2. I wanted to read, “why signing Benteke represent giving up” I am not sure I got the full meal on particularly why though. I can understand his frustration particularly, his point on ManU securing the 4th spot which was a crime committed by Liverpool against we the fans really and, I based this on how poor they were last season…My submission is that we hope for a good season if only Brendan recognises that loosing against the teams you are contesting against marks the beginning of the end of any attempt to secure a place in the top 4, starting from tonight

  3. I think qualifying for CL is an admirable and achievable goal for Liverpool. Once in, more money will come and they will be able to compete for more star players. That’s not to say they have done poorly this year. Quite the contrary. Benteke, Firmino, Cline, Milner, and Gomez are all quality additions and Ings may pan out as well. There is no doubt that this is a better club that should have good results this year which sets the team up for even greater things in the future. It would be nice to be able to spend £100 mil for a player like Bale but that doesn’t mean that Liverpool can’t put together a very good club.

  4. Sorry but this is a crap article. The so called “rift” between “committee signings” and “Rodgers players” is made up and overplayed. What makes you think a manager fighting for his job wouldn’t field his absolute best rather than calming his ego? Furthermore, there have been examples of teams that don’t spend as much as we do but consistently challenge for the title (ex athletico). Many others things that are not just disagreements but straight up just wrong analysis. Article is when factually incorrect.

    • So Sakho doesn’t make the bench but has been offered a new 100kpw contract? I can take criticism but honestly I think your choice of words is ironic since what you said was as close to factually incorrect as you can get.

    • Sakho is our most consistent defender, he wasn’t on the bench because he’s been on paternity leave due to his (first?) child being born which meant he hasn’t trained with the first team very much as far as I’m aware.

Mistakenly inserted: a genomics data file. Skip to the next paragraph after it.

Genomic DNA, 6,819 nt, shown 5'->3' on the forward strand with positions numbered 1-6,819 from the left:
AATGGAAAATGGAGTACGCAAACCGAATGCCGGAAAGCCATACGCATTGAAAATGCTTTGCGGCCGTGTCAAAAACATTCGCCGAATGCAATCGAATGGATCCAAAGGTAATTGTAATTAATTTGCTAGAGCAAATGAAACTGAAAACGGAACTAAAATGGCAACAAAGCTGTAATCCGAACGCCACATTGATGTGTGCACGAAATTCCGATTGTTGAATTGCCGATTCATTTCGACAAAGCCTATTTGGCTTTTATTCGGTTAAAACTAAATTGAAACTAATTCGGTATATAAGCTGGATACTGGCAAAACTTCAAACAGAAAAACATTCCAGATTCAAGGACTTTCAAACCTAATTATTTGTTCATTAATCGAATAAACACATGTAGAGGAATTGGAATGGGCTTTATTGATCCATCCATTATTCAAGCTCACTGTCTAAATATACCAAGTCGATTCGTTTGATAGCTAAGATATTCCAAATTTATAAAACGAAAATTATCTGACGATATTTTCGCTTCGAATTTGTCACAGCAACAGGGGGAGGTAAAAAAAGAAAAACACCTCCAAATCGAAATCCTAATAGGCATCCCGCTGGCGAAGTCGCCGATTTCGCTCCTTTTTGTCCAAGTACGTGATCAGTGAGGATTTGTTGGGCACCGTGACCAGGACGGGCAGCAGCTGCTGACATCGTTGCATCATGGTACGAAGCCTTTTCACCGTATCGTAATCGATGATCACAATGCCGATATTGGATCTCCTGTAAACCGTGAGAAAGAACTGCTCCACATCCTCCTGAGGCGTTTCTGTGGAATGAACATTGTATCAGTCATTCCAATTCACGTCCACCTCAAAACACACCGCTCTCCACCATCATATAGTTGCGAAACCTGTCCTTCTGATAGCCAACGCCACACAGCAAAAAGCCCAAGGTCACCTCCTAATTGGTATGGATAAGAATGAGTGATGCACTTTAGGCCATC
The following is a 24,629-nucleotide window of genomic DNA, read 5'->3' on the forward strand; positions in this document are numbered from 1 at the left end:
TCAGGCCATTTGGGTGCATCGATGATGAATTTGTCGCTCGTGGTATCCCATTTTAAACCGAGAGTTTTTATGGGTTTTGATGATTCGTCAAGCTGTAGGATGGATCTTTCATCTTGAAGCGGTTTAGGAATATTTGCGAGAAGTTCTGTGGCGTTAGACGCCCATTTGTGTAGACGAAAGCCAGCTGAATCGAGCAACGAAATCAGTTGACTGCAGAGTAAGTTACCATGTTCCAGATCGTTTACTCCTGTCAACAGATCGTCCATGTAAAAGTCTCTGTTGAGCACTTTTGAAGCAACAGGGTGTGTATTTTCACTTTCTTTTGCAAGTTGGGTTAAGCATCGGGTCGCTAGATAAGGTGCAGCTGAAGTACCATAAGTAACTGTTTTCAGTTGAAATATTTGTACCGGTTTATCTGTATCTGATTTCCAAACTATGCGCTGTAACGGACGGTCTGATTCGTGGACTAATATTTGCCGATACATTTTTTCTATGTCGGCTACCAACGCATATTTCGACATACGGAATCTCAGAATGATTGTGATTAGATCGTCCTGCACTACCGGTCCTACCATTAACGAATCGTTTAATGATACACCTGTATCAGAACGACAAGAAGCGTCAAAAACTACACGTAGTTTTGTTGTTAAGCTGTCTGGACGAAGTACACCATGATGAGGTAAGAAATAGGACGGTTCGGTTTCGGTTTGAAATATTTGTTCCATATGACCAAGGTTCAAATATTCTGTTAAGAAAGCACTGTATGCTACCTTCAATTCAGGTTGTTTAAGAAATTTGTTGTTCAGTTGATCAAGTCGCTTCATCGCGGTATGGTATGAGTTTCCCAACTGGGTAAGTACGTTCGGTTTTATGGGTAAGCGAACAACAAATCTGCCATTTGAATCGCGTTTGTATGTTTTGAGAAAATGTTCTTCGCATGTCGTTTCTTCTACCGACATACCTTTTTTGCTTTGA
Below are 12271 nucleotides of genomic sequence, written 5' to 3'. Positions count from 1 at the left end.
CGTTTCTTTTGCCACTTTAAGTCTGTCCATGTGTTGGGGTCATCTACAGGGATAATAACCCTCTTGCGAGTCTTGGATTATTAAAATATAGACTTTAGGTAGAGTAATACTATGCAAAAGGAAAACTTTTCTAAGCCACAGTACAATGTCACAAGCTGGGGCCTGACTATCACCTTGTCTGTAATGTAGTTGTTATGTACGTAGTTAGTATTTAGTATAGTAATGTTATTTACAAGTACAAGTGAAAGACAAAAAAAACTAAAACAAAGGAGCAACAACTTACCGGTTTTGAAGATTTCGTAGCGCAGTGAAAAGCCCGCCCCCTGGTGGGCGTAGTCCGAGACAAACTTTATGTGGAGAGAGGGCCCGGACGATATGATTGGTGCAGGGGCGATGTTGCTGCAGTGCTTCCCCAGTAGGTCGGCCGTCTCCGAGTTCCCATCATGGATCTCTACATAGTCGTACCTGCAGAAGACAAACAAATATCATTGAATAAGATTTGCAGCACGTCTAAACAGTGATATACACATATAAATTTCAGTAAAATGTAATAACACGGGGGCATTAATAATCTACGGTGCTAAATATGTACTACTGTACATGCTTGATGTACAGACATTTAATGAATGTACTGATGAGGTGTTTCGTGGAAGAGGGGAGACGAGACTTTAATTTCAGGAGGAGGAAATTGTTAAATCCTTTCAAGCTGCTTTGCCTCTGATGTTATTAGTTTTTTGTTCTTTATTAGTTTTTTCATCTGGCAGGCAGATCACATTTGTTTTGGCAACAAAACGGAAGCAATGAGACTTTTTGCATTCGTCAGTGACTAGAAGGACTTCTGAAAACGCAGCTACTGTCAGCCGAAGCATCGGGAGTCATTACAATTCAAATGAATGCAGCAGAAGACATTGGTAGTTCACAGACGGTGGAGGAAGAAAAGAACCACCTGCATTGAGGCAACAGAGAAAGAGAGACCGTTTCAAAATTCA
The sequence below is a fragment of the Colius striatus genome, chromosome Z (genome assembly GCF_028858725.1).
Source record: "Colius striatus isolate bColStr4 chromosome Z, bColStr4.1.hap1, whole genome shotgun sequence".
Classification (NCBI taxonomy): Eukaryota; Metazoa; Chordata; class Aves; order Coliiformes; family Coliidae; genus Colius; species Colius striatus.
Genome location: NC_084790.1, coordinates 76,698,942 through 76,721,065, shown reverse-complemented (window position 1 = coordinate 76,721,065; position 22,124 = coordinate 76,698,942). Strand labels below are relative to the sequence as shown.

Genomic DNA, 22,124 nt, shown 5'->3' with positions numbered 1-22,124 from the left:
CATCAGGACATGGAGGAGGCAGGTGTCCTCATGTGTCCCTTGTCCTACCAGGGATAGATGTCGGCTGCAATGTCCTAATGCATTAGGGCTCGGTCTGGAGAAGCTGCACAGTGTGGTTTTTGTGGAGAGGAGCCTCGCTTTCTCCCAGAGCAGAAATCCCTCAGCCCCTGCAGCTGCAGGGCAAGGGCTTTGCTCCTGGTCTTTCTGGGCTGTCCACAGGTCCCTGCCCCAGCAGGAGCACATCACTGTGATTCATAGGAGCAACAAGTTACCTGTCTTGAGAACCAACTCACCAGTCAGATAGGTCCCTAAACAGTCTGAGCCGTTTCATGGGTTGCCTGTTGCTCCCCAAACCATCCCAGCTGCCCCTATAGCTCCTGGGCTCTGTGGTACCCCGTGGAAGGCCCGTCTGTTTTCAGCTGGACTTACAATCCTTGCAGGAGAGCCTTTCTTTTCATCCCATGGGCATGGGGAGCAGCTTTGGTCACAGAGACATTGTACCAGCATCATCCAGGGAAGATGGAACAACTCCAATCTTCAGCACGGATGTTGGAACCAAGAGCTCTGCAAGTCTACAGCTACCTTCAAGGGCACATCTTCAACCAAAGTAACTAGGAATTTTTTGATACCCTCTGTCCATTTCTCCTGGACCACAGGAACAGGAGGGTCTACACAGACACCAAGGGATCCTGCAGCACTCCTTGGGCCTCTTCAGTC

• Yes, and what? He might be seen as a crucial player in the cup games including Europa league. Stop trying to sensationalize every little thing that goes on in the club because You have no clue. Makes you sound kinda naive.

      How did you think Benteke do last night?

  5. Hi Angus,

    In future you might want to label what all the various arrows in a graphic represent i.e. successful throws/kicks or possession lost etc…


    • yeah i will definitely look into that. I pulled the graphics from Squakwa which I’m not used to using so much but I will see if I can do that next time.

  6. First of all, “Premier League” is a professional organization, which goal is to make money. The money comes through various channels (marketing, TV rights, …). They are happy when sugar daddies likes as Man City and Chelsea owners are investing money into their business. However, this sugar daddies don’t have always sports and profit goals. Sometimes they’re spending money just because of prestige, sometimes because of money laundering, avoiding taxes, … who cares, it’s money.
    On the other side Liverpool’s owners are investors with one clear goal, to make profit. This might seems like an unfair race, but on the long run this is better option, because business policy is based on the “real foundations”.